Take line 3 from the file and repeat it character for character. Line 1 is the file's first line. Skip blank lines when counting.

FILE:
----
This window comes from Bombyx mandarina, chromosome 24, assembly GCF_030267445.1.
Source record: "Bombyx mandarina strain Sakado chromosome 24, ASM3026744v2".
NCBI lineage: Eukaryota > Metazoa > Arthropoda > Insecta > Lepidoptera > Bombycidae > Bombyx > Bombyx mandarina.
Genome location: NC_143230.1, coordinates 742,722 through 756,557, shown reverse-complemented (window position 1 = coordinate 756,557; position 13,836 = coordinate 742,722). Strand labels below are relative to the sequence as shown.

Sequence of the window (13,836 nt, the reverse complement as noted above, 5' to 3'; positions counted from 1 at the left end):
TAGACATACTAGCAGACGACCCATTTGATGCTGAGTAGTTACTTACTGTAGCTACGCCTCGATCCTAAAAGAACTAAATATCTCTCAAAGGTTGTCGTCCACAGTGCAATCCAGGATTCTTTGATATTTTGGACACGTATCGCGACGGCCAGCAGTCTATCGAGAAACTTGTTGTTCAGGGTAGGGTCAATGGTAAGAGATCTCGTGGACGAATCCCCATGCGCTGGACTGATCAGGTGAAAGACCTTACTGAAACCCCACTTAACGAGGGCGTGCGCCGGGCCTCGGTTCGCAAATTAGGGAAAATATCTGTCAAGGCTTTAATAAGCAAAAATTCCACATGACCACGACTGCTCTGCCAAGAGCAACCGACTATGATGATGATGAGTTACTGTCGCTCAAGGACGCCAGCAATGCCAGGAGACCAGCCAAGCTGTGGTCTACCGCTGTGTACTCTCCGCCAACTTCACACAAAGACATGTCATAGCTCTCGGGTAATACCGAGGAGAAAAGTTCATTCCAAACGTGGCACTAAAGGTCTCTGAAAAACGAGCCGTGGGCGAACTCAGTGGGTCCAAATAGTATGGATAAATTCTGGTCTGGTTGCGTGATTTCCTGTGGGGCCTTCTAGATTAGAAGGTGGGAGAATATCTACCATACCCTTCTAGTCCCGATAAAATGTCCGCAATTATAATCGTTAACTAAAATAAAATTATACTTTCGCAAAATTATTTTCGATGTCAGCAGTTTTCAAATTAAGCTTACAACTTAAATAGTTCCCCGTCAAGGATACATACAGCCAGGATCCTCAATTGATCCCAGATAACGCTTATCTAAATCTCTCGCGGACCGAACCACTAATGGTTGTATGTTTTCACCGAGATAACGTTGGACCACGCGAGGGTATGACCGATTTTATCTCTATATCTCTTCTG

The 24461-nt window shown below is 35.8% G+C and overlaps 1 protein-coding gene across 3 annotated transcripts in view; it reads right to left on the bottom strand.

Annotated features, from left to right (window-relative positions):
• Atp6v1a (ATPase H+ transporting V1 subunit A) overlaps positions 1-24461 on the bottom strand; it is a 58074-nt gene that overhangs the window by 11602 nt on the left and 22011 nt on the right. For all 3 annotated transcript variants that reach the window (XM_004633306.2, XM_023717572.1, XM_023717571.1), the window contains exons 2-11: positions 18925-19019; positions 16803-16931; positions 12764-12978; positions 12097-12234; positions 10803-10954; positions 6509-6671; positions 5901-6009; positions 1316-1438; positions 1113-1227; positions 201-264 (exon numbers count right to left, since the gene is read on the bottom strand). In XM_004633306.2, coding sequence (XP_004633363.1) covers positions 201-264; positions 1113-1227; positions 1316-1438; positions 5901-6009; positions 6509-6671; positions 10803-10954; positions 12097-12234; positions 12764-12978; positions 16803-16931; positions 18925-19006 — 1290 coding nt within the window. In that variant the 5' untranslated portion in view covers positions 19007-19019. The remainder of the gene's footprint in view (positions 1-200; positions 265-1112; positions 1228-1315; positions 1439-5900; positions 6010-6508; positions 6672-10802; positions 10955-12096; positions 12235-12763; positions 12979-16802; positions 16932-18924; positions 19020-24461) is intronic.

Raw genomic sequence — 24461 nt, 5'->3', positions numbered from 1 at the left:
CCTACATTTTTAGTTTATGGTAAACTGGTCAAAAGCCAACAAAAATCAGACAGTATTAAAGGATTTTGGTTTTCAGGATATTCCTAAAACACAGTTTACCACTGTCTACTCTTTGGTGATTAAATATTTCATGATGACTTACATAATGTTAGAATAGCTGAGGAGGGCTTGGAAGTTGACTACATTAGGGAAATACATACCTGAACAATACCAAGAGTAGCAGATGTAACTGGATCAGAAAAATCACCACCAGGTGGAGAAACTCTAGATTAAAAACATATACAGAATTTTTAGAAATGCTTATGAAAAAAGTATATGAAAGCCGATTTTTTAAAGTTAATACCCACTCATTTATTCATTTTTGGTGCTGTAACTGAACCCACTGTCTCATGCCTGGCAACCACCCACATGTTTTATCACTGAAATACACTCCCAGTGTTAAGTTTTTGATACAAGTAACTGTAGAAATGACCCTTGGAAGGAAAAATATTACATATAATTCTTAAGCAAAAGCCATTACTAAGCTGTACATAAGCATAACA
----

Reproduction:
NCBI lineage: Eukaryota > Metazoa > Arthropoda > Insecta > Lepidoptera > Bombycidae > Bombyx > Bombyx mandarina.